2007.02.28 Tales from the rear
By DAVID GREEN
When Colleen and I were out walking Saturday, we traveled down Bank Street and I gazed out onto the former sledding territory of my youth.
Bank Street has to be Morenci’s most unusual road, ranked just ahead of Mowrey Street.
It sounds as though a bank used to be located there, but it must be referring to the embankment. This is the hilly region of a very flat city. A glacier did something along that southwestern boundary, and what it left behind were sledding opportunities.
Where Orchard Street curves around to join Stephenson Street, that’s been the traditional sledding hill for at least three generations of Morenci kids, probably more.
It’s never enough to just ride a sled down the hill. You have to see how many kids you can pile on top of a sled. You have to join up sleds in a train. You have to stand up as you go down the hill. You have to build ramps of snow and fly into the air.
All of these things lead to incidents that parents should never witness. They don’t need to watch their child get mowed down by the sled from behind. They don’t need to see their little dear fly into the air, roll across the snow half a dozen times, and lie still for what seems like forever. Until he gets run over by another sledder. This is called Winter Fun.
I remember being that kid who had to go down the hill standing up. I would make it about three-fourths of the way down, lose my balance and fly off, lying in the snow wondering if all my limbs still worked. And then I would feel the runners of Jim Johnston’s sled pass over, or if lucky, just Renée Allen or Addie Sue Peltz coming down on a snow saucer—a smooth pass without any blades.
As we walked down Bank Street Saturday, another incident came to mind. It always does when I’m walk along there, no matter what time of the year.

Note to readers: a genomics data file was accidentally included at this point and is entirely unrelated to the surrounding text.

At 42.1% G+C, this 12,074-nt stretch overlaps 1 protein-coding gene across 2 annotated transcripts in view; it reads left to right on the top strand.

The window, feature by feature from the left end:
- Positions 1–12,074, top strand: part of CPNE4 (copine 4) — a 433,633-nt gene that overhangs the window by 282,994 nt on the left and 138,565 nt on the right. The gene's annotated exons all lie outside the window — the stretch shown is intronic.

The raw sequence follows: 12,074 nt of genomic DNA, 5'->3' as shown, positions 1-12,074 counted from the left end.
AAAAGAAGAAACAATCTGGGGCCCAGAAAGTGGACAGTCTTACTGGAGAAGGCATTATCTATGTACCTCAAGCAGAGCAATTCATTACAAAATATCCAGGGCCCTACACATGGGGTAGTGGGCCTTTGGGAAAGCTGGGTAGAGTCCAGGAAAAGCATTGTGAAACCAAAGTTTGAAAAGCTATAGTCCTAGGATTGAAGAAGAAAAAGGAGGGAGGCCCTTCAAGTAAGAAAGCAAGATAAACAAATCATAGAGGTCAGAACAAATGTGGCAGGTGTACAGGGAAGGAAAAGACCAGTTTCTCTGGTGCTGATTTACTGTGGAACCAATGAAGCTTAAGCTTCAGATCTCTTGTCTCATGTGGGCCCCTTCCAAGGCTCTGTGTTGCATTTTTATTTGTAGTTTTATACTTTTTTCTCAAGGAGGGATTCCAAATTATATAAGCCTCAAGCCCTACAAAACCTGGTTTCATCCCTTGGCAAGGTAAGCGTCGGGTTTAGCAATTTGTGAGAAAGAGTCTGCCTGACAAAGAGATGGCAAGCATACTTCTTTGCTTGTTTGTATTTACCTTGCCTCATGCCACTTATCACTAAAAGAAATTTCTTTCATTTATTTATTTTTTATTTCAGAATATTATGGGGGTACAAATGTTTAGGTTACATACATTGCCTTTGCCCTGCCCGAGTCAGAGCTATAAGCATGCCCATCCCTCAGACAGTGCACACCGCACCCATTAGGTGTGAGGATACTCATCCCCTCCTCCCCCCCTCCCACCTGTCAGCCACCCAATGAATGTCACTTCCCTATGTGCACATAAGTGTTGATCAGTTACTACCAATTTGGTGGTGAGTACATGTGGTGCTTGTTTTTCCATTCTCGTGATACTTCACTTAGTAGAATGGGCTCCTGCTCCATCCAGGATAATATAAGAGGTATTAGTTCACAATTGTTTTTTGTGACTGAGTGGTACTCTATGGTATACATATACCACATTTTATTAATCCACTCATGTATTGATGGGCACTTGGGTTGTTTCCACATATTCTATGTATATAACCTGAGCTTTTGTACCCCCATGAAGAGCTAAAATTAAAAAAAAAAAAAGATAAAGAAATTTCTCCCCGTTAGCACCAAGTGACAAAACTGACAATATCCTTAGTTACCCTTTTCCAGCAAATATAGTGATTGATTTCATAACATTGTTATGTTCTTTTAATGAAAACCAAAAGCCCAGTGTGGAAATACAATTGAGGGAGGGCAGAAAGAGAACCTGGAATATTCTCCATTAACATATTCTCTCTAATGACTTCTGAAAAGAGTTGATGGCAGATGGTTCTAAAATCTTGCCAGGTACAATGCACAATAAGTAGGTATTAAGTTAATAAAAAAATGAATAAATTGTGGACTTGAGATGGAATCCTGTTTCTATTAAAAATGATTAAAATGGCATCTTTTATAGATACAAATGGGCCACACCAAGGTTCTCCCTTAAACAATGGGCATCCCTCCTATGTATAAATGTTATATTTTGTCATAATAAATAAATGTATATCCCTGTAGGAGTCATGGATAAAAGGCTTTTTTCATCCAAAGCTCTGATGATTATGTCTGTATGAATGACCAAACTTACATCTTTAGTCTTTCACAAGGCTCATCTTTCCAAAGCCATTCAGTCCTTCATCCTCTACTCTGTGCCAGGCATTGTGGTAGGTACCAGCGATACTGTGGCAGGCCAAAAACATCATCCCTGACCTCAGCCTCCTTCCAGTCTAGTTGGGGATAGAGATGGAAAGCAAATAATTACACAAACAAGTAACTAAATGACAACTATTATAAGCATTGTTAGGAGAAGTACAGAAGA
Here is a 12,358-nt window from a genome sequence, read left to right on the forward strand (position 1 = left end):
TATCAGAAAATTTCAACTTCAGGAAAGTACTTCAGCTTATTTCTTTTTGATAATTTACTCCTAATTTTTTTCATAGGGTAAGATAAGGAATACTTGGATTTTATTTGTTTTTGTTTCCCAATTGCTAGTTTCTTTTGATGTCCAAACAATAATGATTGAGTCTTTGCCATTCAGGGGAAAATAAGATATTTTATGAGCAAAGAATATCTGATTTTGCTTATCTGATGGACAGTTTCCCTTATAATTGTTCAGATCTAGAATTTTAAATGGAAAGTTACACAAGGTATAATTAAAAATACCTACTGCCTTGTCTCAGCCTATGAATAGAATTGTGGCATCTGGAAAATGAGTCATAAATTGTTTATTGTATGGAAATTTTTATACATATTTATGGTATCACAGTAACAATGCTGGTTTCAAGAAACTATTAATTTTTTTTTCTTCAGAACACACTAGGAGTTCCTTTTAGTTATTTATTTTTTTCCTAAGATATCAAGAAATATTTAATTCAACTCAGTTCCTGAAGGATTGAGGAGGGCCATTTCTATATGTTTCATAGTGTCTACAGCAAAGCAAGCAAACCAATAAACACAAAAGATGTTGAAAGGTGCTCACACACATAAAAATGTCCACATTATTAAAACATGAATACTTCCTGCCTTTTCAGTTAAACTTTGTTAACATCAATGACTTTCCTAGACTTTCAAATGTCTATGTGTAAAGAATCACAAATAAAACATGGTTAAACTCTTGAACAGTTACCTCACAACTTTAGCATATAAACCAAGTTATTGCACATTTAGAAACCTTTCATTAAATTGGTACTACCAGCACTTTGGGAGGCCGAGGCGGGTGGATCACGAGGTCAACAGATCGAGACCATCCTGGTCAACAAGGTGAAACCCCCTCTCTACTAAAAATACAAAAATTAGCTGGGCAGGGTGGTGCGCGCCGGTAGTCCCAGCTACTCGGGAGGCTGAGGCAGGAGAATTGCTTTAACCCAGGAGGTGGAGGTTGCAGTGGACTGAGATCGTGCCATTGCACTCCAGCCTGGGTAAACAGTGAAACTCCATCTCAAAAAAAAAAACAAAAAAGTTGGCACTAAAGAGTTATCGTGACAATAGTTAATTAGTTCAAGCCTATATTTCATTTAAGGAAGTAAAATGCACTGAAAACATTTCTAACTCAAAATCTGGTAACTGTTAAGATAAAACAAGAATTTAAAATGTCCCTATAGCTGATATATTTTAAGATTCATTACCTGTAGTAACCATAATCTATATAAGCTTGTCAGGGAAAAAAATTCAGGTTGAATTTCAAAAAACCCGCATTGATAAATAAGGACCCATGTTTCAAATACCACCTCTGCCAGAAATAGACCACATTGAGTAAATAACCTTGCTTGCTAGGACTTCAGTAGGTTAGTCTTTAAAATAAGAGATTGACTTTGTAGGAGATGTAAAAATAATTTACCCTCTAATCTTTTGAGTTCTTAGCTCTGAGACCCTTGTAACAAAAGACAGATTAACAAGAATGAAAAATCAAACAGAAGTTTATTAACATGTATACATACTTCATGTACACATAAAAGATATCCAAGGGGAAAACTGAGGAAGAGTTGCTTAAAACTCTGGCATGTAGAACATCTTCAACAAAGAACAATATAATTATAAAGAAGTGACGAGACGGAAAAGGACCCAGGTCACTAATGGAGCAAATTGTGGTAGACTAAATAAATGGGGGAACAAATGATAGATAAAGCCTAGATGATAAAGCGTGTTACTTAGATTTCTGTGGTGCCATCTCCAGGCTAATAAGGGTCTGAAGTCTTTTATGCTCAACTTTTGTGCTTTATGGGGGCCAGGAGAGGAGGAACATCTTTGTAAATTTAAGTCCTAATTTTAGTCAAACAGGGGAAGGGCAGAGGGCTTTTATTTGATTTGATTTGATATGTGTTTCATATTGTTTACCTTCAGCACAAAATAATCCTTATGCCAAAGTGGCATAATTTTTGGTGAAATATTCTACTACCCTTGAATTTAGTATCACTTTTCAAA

Bank Street offers two sledding options. There’s a fantastic path that heads north along the edge of the bank. A good slope for decent speed and a curve near the bottom that’s likely to send you into some trees.
You’re supposed to be able to steer those sleds. My Western Flyer was built that way. Twist that wooden bar at the front and the runners would follow. It might have worked to some extent, but more often than not, a rider would quickly abandon his craft before striking the tree. And sometimes the rider would roll into the tree anyway.
I don’t remember spending a lot of time on that hill. There were railroad ties implanted in the soil and one of those sticking up too far could result in a spectacular head-over-heels maneuver.
When I walk Bank Street, I think about the stock watering tank that we found in the woods below the hill. By “we” I probably mean Jim and John Bryner and maybe Bob Ackland.
This leads to the other Bank Street sledding option. The short but steep drop straight down between the trees.
One of us spotted the old watering tank—rectangular and open on top—and one of us decided this could provide a thrilling ride down the hill. It was metal, it could act as a sort of armored device. What would it matter if you hit the trees when you were inside a tank?
Somehow we managed to drag the thing to the top of the hill and we placed it on the biggest sled. Everybody got inside except the pusher who hopped in as it started moving downhill.
It still seemed like a good idea as we began our steep descent. Maybe it would have been a good idea if someone had thought about tying the tank to the sled.
Instead, it rolled off near the bottom of the hill and what resulted was something no parent should have been allowed to see.
My brother Dan recently sent me a note about Ulf Buck, a blind psychic from Meldorf, Germany, who claims that buttocks can be used to predict the future.
By running his fingers along a number of lines on the surface of a client's naked buttocks—like the palm of the hand—he tells them about their future monetary success, family life, health and happiness.
I mentioned this to my wife and she thinks the buttocks are more likely to tell stories from the past. Somewhere on my derriere is the tale of that water tank day on the Bank Street hill.– Feb. 28. 2007
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